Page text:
Getting a diagnosis of dementia
If you are concerned about your own memory, or you are worried about changes you have noticed with the memory, personality or behaviour of someone close to you, it is important to consult a GP as soon as possible, so that an accurate diagnosis is made. This will make sure that you are given appropriate advice, support and treatment, and means that you can make plans for the future. Going to a GP can also highlight and address treatable conditions that initially look like dementia but are not. Depression, vitamin B12 deficiency, delirium, thyroid problems, infections, or vascular problems can all affect a person’s alertness, memory, or brain function.
The importance of getting a diagnosis
We know that seeking a diagnosis can be scary or overwhelming, and some people feel that they’d rather delay finding out. There are four main reasons you should take steps to getting a diagnosis as soon as you can.
- For some people, it can be a relief to know what their condition actually is, and why their memory, behaviour, or the way they feel is changing. A diagnosis also benefits the wider family and enables them to understand what is happening and how they can help.
- A diagnosis helps the person with dementia and their family to get the best treatment, support and plans in place as soon as possible. This includes looking at finances, legal issues and making decisions for the present and the future.
- A timely diagnosis can help the person stay well for longer by increasing their awareness the condition and how they and their family can make adjustments to improve their quality of life.
- Although there is no cure for dementia at present, medication and other interventions can be used to help manage and lessen the symptoms.
How is a diagnosis made?
In the majority of cases, the GP will refer the person with symptoms suggestive of dementia to a memory service, clinic or specialist. However, before they do this they should assess whether the person has an underlying treatable condition, for example, depression, vitamin B12 deficiency, or abnormal thyroid function. In addition, they should also take blood tests, a chest X-ray (if necessary) and also a urine sample to rule out any other physical health issues. They will also briefly test the person’s cognitive abilities by asking the person to:
- state what day and date it is
- name some common items
- remember something to test concentration and short term memory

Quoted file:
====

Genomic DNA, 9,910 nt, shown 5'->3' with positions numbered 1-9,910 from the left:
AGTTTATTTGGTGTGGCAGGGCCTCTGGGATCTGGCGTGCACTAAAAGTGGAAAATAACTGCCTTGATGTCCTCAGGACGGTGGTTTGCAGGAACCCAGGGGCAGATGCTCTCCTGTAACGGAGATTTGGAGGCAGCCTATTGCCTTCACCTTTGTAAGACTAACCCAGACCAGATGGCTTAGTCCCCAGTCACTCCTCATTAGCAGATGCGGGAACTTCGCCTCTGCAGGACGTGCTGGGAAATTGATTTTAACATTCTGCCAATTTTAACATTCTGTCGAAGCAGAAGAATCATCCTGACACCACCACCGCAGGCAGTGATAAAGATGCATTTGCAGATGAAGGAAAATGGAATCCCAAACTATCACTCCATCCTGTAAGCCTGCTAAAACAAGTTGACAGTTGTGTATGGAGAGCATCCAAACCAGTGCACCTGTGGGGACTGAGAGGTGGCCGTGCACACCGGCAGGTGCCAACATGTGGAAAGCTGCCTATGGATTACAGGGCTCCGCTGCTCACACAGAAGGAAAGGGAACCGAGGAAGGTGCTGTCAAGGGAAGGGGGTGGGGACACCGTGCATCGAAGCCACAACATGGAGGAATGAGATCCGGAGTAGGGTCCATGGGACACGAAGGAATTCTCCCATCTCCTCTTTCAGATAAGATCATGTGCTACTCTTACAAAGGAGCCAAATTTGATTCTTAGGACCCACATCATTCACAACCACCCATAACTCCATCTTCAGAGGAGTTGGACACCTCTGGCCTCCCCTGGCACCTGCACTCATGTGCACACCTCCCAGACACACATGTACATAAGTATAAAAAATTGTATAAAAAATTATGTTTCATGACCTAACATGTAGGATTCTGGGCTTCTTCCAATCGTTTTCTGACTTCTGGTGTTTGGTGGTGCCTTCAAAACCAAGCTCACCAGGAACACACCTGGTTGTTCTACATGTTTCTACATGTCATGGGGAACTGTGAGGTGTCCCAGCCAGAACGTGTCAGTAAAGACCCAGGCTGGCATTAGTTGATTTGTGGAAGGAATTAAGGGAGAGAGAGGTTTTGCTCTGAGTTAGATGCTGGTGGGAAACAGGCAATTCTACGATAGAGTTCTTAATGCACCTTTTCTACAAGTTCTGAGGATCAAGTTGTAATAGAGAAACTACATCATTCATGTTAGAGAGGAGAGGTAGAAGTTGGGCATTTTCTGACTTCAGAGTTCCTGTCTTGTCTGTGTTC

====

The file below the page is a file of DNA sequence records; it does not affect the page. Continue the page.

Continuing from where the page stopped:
If all physical or mental health conditions have been ruled out as possible causes of the changes in memory, behaviour and personality, the GP may then refer the person for further investigation. This could be at a memory service (a place for specialist assessment for diagnosing, treating and supporting people with dementia), at a clinic or with a specialist.
The memory service, clinic or specialist should:
- take a detailed medical and family history from the person with symptoms of dementia and confirm the details with a family member. It is helpful if someone who knows the person well goes to the appointment, and has a conversation with the person conducting the assessment to help with this process, or writes a short letter outlining what the issues are.
- test the person’s cognitive abilities by asking specific questions, sometimes called a ‘mental state examination’ or ‘cognitive testing’. These usually include tests of attention, memory, verbal fluency, language and ‘visuospatial’ abilities – in other words, judging the distance between objects. In addition, the memory service, clinic or specialist will ask questions about the person’s abilities with tasks of everyday living such as shopping, household tasks, self care and driving.
- request an MRI or CT scan to examine the structure of the brain.
What if the person won’t visit the GP?
The person may be feeling frightened of getting a diagnosis and may think that they will lose their independence or have to go into care. In some cases, they may not understand that there are concerns about their memory or behaviour and deny they have a problem.
By giving someone reassurance that the symptoms may be due to another potentially treatable condition e.g. physical illness, depression or infection, they could become more willing to visit the GP. If the person simply refuses to go to the GP it is worth remembering that you can contact the surgery to explain the situation. The GP may be able to provide a home visit to speak to the person about their symptoms.
As someone close to them, you could write a letter, telephone or email the person’s GP outlining your concerns. The GP may not be prepared to discuss confidential information with you, but they should welcome relevant information about the person’s current health and concerns.
What if the GP won’t make a referral to a Memory Service or Clinic for a specialist assessment?
If you are experiencing difficulty getting a diagnosis, or if you have questions you can’t get answered, we’ll take the time to really understand the problem, and give you the expert support you need
to tackle it. Please call our Helpline on 0800 888 6678 or email firstname.lastname@example.org to talk through your situation with a specialist Admiral Nurse.